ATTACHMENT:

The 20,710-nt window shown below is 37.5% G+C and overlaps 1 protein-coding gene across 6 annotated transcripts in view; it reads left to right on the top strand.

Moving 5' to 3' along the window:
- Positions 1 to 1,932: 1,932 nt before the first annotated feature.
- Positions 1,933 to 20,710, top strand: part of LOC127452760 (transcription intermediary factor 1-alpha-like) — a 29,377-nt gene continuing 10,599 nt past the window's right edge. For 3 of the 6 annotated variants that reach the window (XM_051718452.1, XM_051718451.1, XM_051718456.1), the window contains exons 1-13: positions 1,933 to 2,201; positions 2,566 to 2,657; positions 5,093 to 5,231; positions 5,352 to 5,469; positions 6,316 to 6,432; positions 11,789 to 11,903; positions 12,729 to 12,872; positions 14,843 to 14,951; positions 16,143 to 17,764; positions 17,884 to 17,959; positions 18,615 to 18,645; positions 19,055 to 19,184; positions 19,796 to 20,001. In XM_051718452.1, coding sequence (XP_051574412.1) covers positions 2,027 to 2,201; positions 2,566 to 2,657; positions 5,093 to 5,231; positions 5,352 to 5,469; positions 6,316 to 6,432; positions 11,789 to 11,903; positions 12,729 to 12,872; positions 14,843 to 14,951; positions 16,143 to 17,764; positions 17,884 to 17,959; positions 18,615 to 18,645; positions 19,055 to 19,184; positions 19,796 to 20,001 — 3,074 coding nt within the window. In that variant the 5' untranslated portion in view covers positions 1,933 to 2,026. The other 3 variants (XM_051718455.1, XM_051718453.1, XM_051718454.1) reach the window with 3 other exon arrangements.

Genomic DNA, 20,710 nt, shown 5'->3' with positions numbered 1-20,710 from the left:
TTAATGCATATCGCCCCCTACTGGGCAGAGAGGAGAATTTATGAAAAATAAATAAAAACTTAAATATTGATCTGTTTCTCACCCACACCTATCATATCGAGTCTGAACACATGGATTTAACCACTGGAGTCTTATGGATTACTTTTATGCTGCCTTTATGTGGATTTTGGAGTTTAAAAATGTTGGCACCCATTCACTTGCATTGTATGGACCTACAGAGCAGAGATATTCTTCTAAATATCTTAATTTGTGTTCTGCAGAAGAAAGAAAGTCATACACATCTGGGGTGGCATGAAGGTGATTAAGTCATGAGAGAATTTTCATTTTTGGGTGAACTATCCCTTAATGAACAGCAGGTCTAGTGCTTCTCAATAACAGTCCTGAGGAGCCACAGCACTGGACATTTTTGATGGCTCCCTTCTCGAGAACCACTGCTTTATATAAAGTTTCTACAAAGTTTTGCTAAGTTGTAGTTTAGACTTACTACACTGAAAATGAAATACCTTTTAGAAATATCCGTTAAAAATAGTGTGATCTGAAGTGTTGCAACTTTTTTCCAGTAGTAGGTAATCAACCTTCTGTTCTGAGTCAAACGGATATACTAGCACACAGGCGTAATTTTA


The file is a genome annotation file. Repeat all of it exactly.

The 20,710-nt window shown below is 37.5% G+C and overlaps 1 protein-coding gene across 6 annotated transcripts in view; it reads left to right on the top strand.

Moving 5' to 3' along the window:
- Positions 1 to 1,932: 1,932 nt before the first annotated feature.
- Positions 1,933 to 20,710, top strand: part of LOC127452760 (transcription intermediary factor 1-alpha-like) — a 29,377-nt gene continuing 10,599 nt past the window's right edge. For 3 of the 6 annotated variants that reach the window (XM_051718452.1, XM_051718451.1, XM_051718456.1), the window contains exons 1-13: positions 1,933 to 2,201; positions 2,566 to 2,657; positions 5,093 to 5,231; positions 5,352 to 5,469; positions 6,316 to 6,432; positions 11,789 to 11,903; positions 12,729 to 12,872; positions 14,843 to 14,951; positions 16,143 to 17,764; positions 17,884 to 17,959; positions 18,615 to 18,645; positions 19,055 to 19,184; positions 19,796 to 20,001. In XM_051718452.1, coding sequence (XP_051574412.1) covers positions 2,027 to 2,201; positions 2,566 to 2,657; positions 5,093 to 5,231; positions 5,352 to 5,469; positions 6,316 to 6,432; positions 11,789 to 11,903; positions 12,729 to 12,872; positions 14,843 to 14,951; positions 16,143 to 17,764; positions 17,884 to 17,959; positions 18,615 to 18,645; positions 19,055 to 19,184; positions 19,796 to 20,001 — 3,074 coding nt within the window. In that variant the 5' untranslated portion in view covers positions 1,933 to 2,026. The other 3 variants (XM_051718455.1, XM_051718453.1, XM_051718454.1) reach the window with 3 other exon arrangements.

Genomic DNA, 20,710 nt, shown 5'->3' with positions numbered 1-20,710 from the left:
TTAATGCATATCGCCCCCTACTGGGCAGAGAGGAGAATTTATGAAAAATAAATAAAAACTTAAATATTGATCTGTTTCTCACCCACACCTATCATATCGAGTCTGAACACATGGATTTAACCACTGGAGTCTTATGGATTACTTTTATGCTGCCTTTATGTGGATTTTGGAGTTTAAAAATGTTGGCACCCATTCACTTGCATTGTATGGACCTACAGAGCAGAGATATTCTTCTAAATATCTTAATTTGTGTTCTGCAGAAGAAAGAAAGTCATACACATCTGGGGTGGCATGAAGGTGATTAAGTCATGAGAGAATTTTCATTTTTGGGTGAACTATCCCTTAATGAACAGCAGGTCTAGTGCTTCTCAATAACAGTCCTGAGGAGCCACAGCACTGGACATTTTTGATGGCTCCCTTCTCGAGAACCACTGCTTTATATAAAGTTTCTACAAAGTTTTGCTAAGTTGTAGTTTAGACTTACTACACTGAAAATGAAATACCTTTTAGAAATATCCGTTAAAAATAGTGTGATCTGAAGTGTTGCAACTTTTTTCCAGTAGTAGGTAATCAACCTTCTGTTCTGAGTCAAACGGATATACTAGCACACAGGCGTAATTTTA